3rd March 2023
“We are extremely lucky to have such highly skilled nurses ensuring excellence of care for all our patients,” noted Louisea Burke, Director of Nursing in the Midlands Regional Hospital, Tullamore, following a recent nurse graduation ceremony at Trinity College Dublin. Five nurses from the hospital graduated with postgraduate certificates in Advanced Practice Nursing following a two-year course. “The commitment of all five nurses is abundantly evident in all their hard work and dedication to the care of their patients in Tullamore,” added Louisea. Advanced Nurse Practitioners (ANPs) are registered nurses who have carried out ongoing and specific training and have achieved academic qualifications to be able to examine, assess, make diagnoses, treat, prescribe, and make referrals for patients. They are experts in clinical practice and educated to a master’s degree level or above. For the five nurses, the experience has been rewarding. For Maree Healy, a Mayo native living in Westmeath, the graduation saw her further expand her skills and knowledge. Her expertise is in managing patients with complex wounds : “Everything to do with wounds has been my passion since qualifying as a nurse. I believe that as nurses we have a very important role in the care of patients with wounds and their successful outcomes.” Describing the cases she manages as “varied,” Maree, who works as an ANP in Tissue Viability at Tullamore Hospital, outlines how she runs clinics both independently and alongside the vascular consultant (vascular services deal with the diagnosis and management of conditions affecting the circulation, including disease of the arteries and veins). Maree adds: “More recently I have developed a vascular outreach clinic in the community with my colleagues. This allows for medical and nursing staff from the hospital to provide their services outside of the hospital, in community settings, nearer to where our patients live.” Annemarie Kirwan from Rosenallis, Co Laois, has worked in Tullamore since 2000 where she has specialised in Oncology Haematology Nursing (cancers of the blood and lymph systems, such as leukaemia). Annemarie explains that her special interest is in “dealing with blood clots – technically known as Venous Thromboembolism (VTE).” The recipient of a ‘Warrior Award’ last year, Annemarie acknowledges that she had been nominated, in part, for her exceptional care and dedication: “I received the award at Thrombosis Ireland VTE Exemplar Awards on World Thrombosis (blood clotting) Day. I am very excited to continue this important work and am dedicated to the continuous improvement in the quality of care experienced by our patients and in the prevention and management of blood clotting within the hospital.” Maria Creggy from Longford has worked as an Ear, Nose, and Throat Clinical Nurse Specialist in Tullamore Hospital for 17 years: “My special area of interest is Head and Neck Oncology (cancer services). My plan for the development of my role is to improve the quality of life of the patients we see and treat. They are often unable to physically speak and so have difficulty in letting us know their social and healthcare needs. This is usually as a result of both their disease and treatment. Applying advanced clinical nursing expertise to these patients will improve their overall experience and ultimately mean better results and outcomes.” Graduating with a distinction in Advanced Practice, Sharon Maher from Tullamore explained that she has been working as a Clinical Nurse Specialist in Cardiology (heart-related services) at Tullamore Hospital for 17 years: “I am passionate about our management of heart failure as a condition and aim to improve our management of patient symptoms, seeking to reduce hospital admissions and enhance the overall quality of life for patients.” An active member of the Irish Association of Heart Failure Nurses, Sharon explains she is very proud to be part of a team in Tullamore that provides a “daily, nurse-led, heart efficiency clinic. Our service makes a difference to patients with heart failure living in the Midlands. My vision for the role of Advance Nurse Practitioner in Cardiology is to use the skills and knowledge I have gained to build upon our current service. I also want to be a patient advocate and strive for the best standards of care.” Offaly native Grace Kinahan graduated as an Advanced Nurse Practitioner in Infection Prevention and Control. She explained that her focus is on her patients and “their isolation needs along with the prevention of transmission of infection. I will work to further enhance my role, as our success will make a real difference to our patients and colleagues.” Grace specialises in caring for patients diagnosed with a Healthcare Associated Antimicrobial Resistant Organism: “Antimicrobials - including antibiotics - are medicines used to prevent and treat infections in humans, animals and plants. Antimicrobial resistance (AMR) occurs when the microorganisms (organisms including bacteria that can only be seen through a microscope) change over time and get to a point where they no longer respond to medicines such as antibiotics that were previously used to treat them.” Congratulating all the graduates, Louisea added that the course had provided all students with a “broad-based education experience. It means they can now work at a higher level as expert practitioners.”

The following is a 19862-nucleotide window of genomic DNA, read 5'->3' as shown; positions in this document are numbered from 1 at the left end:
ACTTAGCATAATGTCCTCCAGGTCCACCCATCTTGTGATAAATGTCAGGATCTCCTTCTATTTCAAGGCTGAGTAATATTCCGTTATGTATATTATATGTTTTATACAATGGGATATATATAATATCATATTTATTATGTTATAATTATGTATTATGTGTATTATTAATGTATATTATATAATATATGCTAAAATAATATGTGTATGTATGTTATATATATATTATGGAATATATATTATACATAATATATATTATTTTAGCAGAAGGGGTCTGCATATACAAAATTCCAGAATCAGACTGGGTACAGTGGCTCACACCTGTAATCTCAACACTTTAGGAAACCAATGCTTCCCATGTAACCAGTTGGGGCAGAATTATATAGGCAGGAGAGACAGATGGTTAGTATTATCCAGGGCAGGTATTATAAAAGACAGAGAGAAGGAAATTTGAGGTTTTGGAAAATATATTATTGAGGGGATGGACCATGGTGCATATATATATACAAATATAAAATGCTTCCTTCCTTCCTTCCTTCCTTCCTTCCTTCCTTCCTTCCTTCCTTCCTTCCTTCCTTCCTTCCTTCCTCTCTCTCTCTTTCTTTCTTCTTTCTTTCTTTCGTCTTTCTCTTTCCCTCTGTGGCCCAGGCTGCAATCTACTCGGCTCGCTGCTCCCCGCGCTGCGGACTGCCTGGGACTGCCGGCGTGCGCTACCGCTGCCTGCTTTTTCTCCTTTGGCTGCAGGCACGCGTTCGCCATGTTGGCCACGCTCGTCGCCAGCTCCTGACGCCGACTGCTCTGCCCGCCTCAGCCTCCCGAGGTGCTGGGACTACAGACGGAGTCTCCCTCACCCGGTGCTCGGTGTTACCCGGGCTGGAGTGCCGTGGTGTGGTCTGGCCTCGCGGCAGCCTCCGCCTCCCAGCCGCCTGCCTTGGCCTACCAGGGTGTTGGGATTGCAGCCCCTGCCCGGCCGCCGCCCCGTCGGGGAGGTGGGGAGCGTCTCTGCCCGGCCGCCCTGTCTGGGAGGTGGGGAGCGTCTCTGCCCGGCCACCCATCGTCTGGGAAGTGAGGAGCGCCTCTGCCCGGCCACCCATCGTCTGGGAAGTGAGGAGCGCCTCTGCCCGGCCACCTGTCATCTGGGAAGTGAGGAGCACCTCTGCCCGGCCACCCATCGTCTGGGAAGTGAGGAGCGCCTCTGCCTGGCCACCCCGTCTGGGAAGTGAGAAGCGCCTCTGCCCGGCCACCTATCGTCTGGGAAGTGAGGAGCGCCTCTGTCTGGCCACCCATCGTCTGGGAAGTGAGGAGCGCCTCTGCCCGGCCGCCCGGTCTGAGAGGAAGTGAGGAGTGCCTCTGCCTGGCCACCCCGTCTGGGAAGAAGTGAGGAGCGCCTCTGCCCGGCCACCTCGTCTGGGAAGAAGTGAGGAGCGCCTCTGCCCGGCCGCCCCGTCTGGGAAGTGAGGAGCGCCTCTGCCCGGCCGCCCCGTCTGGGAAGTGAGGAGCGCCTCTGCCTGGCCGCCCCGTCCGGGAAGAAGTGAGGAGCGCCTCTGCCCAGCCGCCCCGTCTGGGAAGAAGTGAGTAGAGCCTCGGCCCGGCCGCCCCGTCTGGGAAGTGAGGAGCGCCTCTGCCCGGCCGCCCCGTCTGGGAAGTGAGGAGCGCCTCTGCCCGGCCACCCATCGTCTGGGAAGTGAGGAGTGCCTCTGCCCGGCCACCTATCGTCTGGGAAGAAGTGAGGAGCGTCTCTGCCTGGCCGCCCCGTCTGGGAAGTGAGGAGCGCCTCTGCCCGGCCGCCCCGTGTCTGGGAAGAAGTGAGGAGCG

Bravery Award for teenager who kept friend alive with CPR
The HSE National Ambulance Service (NAS) recently presented a Bravery Award to teenager Noah Winders from Castleknock, Dublin who kept his friend Charlie Rutter alive by administering CPR.
Alan praises support following stroke
“As a GP, I know only too well the importance of supporting people with chronic diseases. This programme provides better healthcare outcomes for patients and allows them to become active partners in their own healthcare,” according to Dr Joe Gallagher, ICGP (Irish College of General Practitioners) Clinical Lead for Cardiovascular Disease.